THE 11TH HOUR
Directors: Nadia Conners and Leila Conners Petersen
MPAA Rating: (for some mild disturbing images and thematic elements)
Running Time: 1:35
Release Date: 8/17/07
Review by Mark Dujsik
Coming off the heels of the huge impact An Inconvenient Truth made on awareness of climate change is The 11th Hour, which says more of the same but in a more aggressive, less scientific approach. It's also more pessimistic and less rallying. An Inconvenient Truth's presentation had the ability to make naysayers think twice, but this movie isn't concerned with the skeptics. It's preaching to the choir, but nonetheless, it is some effective preaching. The 11th Hour is even less concerned with how we, the individual, can make a change than Al Gore's speech (one of the obvious flaws with that film), and its foretelling of gloom and doom almost make the entire idea of worrying about the global climate change crisis seem unnecessary, seeing as we're all apparently going to die by our own industrialized hands. When a few interview subjects here start talking about how the entire species of human beings can go extinct because of man-made global warming but the planet Earth will live on (thanks for the consolation?), there doesn't seem to be much hope. When the movie finally gets to its hopeful conclusion of new, environmentally-sound designs coming out of the woodwork, it's almost counteractive in encouraging passivity to these developments.
That's not to say the whole movie doesn't work. Leonardo DiCaprio (who also produced the movie) narrates how the movie will prove man-made climate change is a real threat, who's to blame, and what efforts are being made to deter the eventual apocalyptic downfall of mankind. It gets the latter two dead on, and if the second area (who's to blame) seems a little biased, all the better. The first argument is a bit flawed, only because the movie expects its audience to have bowed on bended knee to Gore's scientific presentation. There's little science here, but there are a lot of talking heads telling us how bad things are and how worse they're going to get. Included among them is Stephen Hawking, and when Stephen Hawking says the worst-case scenario of Earth is that it will end up like Venus, "250 degrees Centigrade and raining sulfur," it's hard not to take pause. A lot of scientists, authors, and environmentalists are on display here—their words intercut with images of humanity's industrial progress and nature's beauty—but they all basically say the same thing: We're screwed. Later when DiCaprio tells us the case has been made, it's difficult to agree with him, seeing as we've only really heard hearsay without much data.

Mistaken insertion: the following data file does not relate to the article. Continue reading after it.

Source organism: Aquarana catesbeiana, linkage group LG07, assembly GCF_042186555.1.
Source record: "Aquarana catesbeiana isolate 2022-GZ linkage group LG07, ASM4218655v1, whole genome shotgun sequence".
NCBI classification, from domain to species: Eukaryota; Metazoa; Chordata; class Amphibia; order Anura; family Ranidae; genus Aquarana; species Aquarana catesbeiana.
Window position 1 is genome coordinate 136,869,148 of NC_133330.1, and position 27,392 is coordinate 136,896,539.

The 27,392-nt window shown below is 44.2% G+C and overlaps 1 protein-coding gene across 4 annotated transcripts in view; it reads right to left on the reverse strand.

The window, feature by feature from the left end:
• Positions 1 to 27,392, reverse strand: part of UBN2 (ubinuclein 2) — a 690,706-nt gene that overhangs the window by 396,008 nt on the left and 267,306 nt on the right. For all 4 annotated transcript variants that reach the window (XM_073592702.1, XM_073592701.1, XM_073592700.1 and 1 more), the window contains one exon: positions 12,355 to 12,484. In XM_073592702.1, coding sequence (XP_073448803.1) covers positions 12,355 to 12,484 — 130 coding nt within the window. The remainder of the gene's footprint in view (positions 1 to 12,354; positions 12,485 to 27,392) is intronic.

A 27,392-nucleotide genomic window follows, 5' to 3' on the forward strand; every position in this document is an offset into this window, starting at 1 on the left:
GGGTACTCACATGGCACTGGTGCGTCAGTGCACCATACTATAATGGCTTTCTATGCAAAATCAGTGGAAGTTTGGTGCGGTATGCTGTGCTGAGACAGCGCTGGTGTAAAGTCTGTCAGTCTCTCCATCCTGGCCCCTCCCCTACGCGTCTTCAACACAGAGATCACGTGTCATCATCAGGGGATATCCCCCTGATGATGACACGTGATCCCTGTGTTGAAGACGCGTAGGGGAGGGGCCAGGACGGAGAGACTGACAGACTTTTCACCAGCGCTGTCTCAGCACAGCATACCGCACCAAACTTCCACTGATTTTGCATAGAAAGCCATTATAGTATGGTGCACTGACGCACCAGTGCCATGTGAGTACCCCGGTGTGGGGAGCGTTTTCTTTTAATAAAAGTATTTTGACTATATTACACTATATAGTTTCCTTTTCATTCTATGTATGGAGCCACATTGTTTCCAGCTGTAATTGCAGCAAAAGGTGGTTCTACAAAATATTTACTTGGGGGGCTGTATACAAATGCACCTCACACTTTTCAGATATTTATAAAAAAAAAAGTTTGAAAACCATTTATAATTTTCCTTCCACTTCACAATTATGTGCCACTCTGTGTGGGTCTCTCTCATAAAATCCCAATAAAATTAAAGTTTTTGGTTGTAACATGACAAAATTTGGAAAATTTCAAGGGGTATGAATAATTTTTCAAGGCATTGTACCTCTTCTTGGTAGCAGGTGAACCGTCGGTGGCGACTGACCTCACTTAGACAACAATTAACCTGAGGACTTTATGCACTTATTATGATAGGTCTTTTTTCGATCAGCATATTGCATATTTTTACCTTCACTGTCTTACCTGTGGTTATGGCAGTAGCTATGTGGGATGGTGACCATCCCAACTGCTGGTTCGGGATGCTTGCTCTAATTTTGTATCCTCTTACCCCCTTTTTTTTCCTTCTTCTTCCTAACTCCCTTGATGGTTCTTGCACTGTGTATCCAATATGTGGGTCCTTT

The second part works much better, because the movie drops its faux scientific aims and gets right to its obvious political ambitions. The second section argues that our present economic system is largely to blame for climate change. The economy is all about growth, but the resources of the Earth have a limit. When the population doubles in the course of less than 40 years (three billion in the 1960s to six billion in 1999), more resources are needed. Add to that the perceived cultural problem of instant gratification and a waste-oriented society, and the opinion seems pretty sound. Some here argue that a complete overhaul of economic ideology is necessary. Good luck getting that past the lobbying interests working next to (or over) the government. So once again: We're screwed. Fear not, as there is a new movement underway to come up with designs that integrate Green principles into everyday life that utilize renewable energy sources to give us the comforts to which we've become accustomed. They flash by pretty quickly, but one can spot a dance club that produces energy by body movement on the dance floor and natural air conditioning that costs a lot less. The movie's philosophy here seems to be, just stand by, a change is coming.
But is it really? The 11th Hour's strong points are in its last two arguments: one politically-driven, the other technologically-minded. The long recap of oncoming disaster gives the movie too much cynicism, and a focus on these new developments in efficient, sustainable energy and how they could give people the same quality of life without the potentially damaging effects to later generations would make a stronger, more inclusive case than the one on display here.
Copyright © 2007 by Mark Dujsik. All rights reserved.
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